An ambiguity exists in a contract if the "language of a contract is fairly and reasonably susceptible to either of the constructions asserted by the parties." Bicket v. McLean Securities, Inc., 124 N.C. App. 548, 553, 478 S.E.2d 518, 521 (1996) (quoting Glover v. First Union National Bank, 109 N.C. App. 451, 456, 428 S.E.2d 206, 209 (1993)), disc. review denied, 346 N.C. 275, 487 S.E.2d 538 (1997) . In other words, a contract is ambiguous when the "writing leaves it uncertain as to what the agreement was . . . ." International Paper Co. v. Corporex Constructors, Inc., 96 N.C. App. 312, 317, 385 S.E.2d 553, 556 (1989). "When an agreement is ambiguous and the intention of the parties is unclear, interpretation of the contract is for the jury." Id. When a contract is free from ambiguity, however, the trial court determines its meaning as a matter of law. Id. Appellate review of a trial court's determination of whether a contract is ambiguous is de novo. Bicket, 124 N.C. App. at 553, 478 S.E.2d at 521.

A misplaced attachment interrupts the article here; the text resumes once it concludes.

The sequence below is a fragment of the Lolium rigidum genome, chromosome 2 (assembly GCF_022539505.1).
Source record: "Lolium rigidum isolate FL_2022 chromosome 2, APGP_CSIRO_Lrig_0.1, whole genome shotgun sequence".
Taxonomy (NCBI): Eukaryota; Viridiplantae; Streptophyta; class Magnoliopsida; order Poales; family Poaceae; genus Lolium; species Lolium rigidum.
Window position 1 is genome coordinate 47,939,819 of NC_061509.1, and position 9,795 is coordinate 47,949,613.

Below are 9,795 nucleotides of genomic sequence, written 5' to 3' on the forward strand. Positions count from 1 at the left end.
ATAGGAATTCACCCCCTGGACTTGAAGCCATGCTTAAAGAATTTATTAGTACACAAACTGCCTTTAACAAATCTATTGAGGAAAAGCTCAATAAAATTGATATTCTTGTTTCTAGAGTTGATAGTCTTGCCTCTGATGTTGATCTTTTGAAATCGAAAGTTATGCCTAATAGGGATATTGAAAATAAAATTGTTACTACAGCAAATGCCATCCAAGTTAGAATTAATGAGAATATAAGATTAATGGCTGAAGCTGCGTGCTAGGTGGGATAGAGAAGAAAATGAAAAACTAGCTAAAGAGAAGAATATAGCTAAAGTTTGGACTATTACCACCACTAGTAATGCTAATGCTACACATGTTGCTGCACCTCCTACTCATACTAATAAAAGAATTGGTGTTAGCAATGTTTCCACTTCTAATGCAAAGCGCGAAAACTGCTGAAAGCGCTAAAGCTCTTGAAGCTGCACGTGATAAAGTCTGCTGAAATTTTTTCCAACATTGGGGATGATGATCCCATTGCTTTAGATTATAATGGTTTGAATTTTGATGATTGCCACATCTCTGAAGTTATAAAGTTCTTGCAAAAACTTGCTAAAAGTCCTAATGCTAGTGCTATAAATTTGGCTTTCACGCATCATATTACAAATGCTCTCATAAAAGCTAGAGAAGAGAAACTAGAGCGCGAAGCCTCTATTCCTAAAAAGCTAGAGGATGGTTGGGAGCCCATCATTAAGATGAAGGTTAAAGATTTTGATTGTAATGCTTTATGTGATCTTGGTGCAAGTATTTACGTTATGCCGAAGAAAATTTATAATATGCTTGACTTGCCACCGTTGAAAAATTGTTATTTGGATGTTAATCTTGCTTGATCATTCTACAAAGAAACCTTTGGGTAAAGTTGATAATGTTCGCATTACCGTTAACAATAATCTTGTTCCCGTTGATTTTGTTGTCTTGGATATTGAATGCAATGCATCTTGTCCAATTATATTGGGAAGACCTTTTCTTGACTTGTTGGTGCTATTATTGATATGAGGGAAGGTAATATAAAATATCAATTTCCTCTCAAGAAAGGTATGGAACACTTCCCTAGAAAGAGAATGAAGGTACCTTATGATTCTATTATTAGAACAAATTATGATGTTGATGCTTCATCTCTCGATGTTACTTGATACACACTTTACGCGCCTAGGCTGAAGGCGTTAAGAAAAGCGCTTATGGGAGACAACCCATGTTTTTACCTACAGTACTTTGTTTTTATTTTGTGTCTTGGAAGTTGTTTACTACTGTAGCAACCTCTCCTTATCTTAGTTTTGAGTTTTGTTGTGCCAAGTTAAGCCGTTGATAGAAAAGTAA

In this case, the defendants contend that the contracts were ambiguous and therefore should have been submitted to the jury for interpretation. They argue that the contracts are ambiguous because two possible interpretations exist as to the meaning of the language. According to the defendants, the contracts could be interpreted as creating "lump-sum contracts" because specific estimates were given or as creating "open-ended contracts" with the work being billed at an hourly rate.
In this case, both contracts are unambiguous as to the payment terms. The language specifically stated that the plaintiff "will provide the above described services on an hourly fee rate basis, plus reimbursable expenses . . . ." There is no mention of a "lump-sum" payment of $4,000.00 or $9,900.00 in either contract. While both contracts did contain estimates, both also contained qualifying language which expressly stated that the work "may cost more depending on the specific requirements" of the City of Raleigh and the agencies. *fn1 The trial court thus correctly submitted only the damages issue to the jury.
The defendants further argue that the trial court erred in granting partial summary judgment as to their claim for quantum meruit. Because an express contract existed, quantum meruit was not appropriate. See Whitfield v. ...